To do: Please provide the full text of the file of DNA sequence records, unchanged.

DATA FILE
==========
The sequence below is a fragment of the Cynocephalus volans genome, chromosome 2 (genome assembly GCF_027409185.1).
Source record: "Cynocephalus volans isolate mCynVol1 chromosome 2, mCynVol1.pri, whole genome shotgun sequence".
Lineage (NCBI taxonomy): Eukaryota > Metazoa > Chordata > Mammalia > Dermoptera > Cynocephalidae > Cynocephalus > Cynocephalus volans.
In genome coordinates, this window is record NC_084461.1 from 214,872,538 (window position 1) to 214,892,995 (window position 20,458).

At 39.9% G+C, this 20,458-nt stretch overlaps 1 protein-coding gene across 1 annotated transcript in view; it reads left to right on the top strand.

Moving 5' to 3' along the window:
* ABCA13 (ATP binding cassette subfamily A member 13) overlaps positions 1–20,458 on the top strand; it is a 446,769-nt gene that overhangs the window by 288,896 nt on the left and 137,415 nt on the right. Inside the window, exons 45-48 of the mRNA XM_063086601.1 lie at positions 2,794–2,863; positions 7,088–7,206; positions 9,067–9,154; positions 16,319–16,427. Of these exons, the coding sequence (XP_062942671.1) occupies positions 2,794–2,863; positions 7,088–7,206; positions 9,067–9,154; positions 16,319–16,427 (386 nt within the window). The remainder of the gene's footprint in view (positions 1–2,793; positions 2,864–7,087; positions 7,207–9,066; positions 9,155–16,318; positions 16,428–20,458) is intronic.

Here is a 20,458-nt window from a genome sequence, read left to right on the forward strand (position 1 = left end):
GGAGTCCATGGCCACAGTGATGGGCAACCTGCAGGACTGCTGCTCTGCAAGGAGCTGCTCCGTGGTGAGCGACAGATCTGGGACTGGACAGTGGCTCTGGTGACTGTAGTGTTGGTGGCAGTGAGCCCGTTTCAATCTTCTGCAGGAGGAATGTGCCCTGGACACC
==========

The sequence below is a fragment of the Cynocephalus volans genome, chromosome 2 (genome assembly GCF_027409185.1).
Source record: "Cynocephalus volans isolate mCynVol1 chromosome 2, mCynVol1.pri, whole genome shotgun sequence".
Lineage (NCBI taxonomy): Eukaryota > Metazoa > Chordata > Mammalia > Dermoptera > Cynocephalidae > Cynocephalus > Cynocephalus volans.
In genome coordinates, this window is record NC_084461.1 from 214,872,538 (window position 1) to 214,892,995 (window position 20,458).

At 39.9% G+C, this 20,458-nt stretch overlaps 1 protein-coding gene across 1 annotated transcript in view; it reads left to right on the top strand.

Moving 5' to 3' along the window:
* ABCA13 (ATP binding cassette subfamily A member 13) overlaps positions 1–20,458 on the top strand; it is a 446,769-nt gene that overhangs the window by 288,896 nt on the left and 137,415 nt on the right. Inside the window, exons 45-48 of the mRNA XM_063086601.1 lie at positions 2,794–2,863; positions 7,088–7,206; positions 9,067–9,154; positions 16,319–16,427. Of these exons, the coding sequence (XP_062942671.1) occupies positions 2,794–2,863; positions 7,088–7,206; positions 9,067–9,154; positions 16,319–16,427 (386 nt within the window). The remainder of the gene's footprint in view (positions 1–2,793; positions 2,864–7,087; positions 7,207–9,066; positions 9,155–16,318; positions 16,428–20,458) is intronic.

Here is a 20,458-nt window from a genome sequence, read left to right on the forward strand (position 1 = left end):
GGAGTCCATGGCCACAGTGATGGGCAACCTGCAGGACTGCTGCTCTGCAAGGAGCTGCTCCGTGGTGAGCGACAGATCTGGGACTGGACAGTGGCTCTGGTGACTGTAGTGTTGGTGGCAGTGAGCCCGTTTCAATCTTCTGCAGGAGGAATGTGCCCTGGACACC